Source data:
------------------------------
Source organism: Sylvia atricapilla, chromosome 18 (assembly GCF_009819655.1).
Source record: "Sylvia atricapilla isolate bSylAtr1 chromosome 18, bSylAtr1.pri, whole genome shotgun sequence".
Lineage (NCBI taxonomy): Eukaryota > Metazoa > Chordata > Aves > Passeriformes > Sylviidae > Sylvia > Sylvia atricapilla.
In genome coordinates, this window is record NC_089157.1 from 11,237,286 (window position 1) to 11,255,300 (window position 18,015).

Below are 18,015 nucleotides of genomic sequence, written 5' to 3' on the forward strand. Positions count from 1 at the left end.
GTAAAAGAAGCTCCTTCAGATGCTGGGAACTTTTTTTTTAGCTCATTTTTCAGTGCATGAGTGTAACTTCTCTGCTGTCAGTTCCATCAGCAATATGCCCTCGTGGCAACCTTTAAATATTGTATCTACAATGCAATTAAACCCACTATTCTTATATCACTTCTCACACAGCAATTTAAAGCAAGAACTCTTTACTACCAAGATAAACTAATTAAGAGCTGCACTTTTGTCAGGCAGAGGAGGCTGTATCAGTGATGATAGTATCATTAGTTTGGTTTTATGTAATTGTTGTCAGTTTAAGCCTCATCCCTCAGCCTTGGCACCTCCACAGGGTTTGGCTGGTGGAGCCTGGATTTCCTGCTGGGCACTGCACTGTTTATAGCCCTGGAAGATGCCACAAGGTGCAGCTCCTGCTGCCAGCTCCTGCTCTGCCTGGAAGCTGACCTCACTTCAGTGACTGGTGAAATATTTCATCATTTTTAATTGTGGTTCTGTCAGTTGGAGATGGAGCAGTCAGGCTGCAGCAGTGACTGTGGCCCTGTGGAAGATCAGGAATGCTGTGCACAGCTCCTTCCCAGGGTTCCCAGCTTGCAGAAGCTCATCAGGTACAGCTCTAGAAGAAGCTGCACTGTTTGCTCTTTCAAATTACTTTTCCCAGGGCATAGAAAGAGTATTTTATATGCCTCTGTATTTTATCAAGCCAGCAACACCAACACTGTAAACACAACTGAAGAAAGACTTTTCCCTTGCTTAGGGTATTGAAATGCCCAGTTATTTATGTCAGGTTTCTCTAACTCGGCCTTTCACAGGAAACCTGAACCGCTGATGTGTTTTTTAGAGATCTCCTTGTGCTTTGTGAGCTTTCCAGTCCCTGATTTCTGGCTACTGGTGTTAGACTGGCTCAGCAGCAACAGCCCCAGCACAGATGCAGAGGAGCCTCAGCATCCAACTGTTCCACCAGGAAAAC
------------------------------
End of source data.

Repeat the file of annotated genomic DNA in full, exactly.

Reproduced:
Source organism: Sylvia atricapilla, chromosome 18 (assembly GCF_009819655.1).
Source record: "Sylvia atricapilla isolate bSylAtr1 chromosome 18, bSylAtr1.pri, whole genome shotgun sequence".
Lineage (NCBI taxonomy): Eukaryota > Metazoa > Chordata > Aves > Passeriformes > Sylviidae > Sylvia > Sylvia atricapilla.
In genome coordinates, this window is record NC_089157.1 from 11,237,286 (window position 1) to 11,255,300 (window position 18,015).

Below are 18,015 nucleotides of genomic sequence, written 5' to 3' on the forward strand. Positions count from 1 at the left end.
GTAAAAGAAGCTCCTTCAGATGCTGGGAACTTTTTTTTTAGCTCATTTTTCAGTGCATGAGTGTAACTTCTCTGCTGTCAGTTCCATCAGCAATATGCCCTCGTGGCAACCTTTAAATATTGTATCTACAATGCAATTAAACCCACTATTCTTATATCACTTCTCACACAGCAATTTAAAGCAAGAACTCTTTACTACCAAGATAAACTAATTAAGAGCTGCACTTTTGTCAGGCAGAGGAGGCTGTATCAGTGATGATAGTATCATTAGTTTGGTTTTATGTAATTGTTGTCAGTTTAAGCCTCATCCCTCAGCCTTGGCACCTCCACAGGGTTTGGCTGGTGGAGCCTGGATTTCCTGCTGGGCACTGCACTGTTTATAGCCCTGGAAGATGCCACAAGGTGCAGCTCCTGCTGCCAGCTCCTGCTCTGCCTGGAAGCTGACCTCACTTCAGTGACTGGTGAAATATTTCATCATTTTTAATTGTGGTTCTGTCAGTTGGAGATGGAGCAGTCAGGCTGCAGCAGTGACTGTGGCCCTGTGGAAGATCAGGAATGCTGTGCACAGCTCCTTCCCAGGGTTCCCAGCTTGCAGAAGCTCATCAGGTACAGCTCTAGAAGAAGCTGCACTGTTTGCTCTTTCAAATTACTTTTCCCAGGGCATAGAAAGAGTATTTTATATGCCTCTGTATTTTATCAAGCCAGCAACACCAACACTGTAAACACAACTGAAGAAAGACTTTTCCCTTGCTTAGGGTATTGAAATGCCCAGTTATTTATGTCAGGTTTCTCTAACTCGGCCTTTCACAGGAAACCTGAACCGCTGATGTGTTTTTTAGAGATCTCCTTGTGCTTTGTGAGCTTTCCAGTCCCTGATTTCTGGCTACTGGTGTTAGACTGGCTCAGCAGCAACAGCCCCAGCACAGATGCAGAGGAGCCTCAGCATCCAACTGTTCCACCAGGAAAAC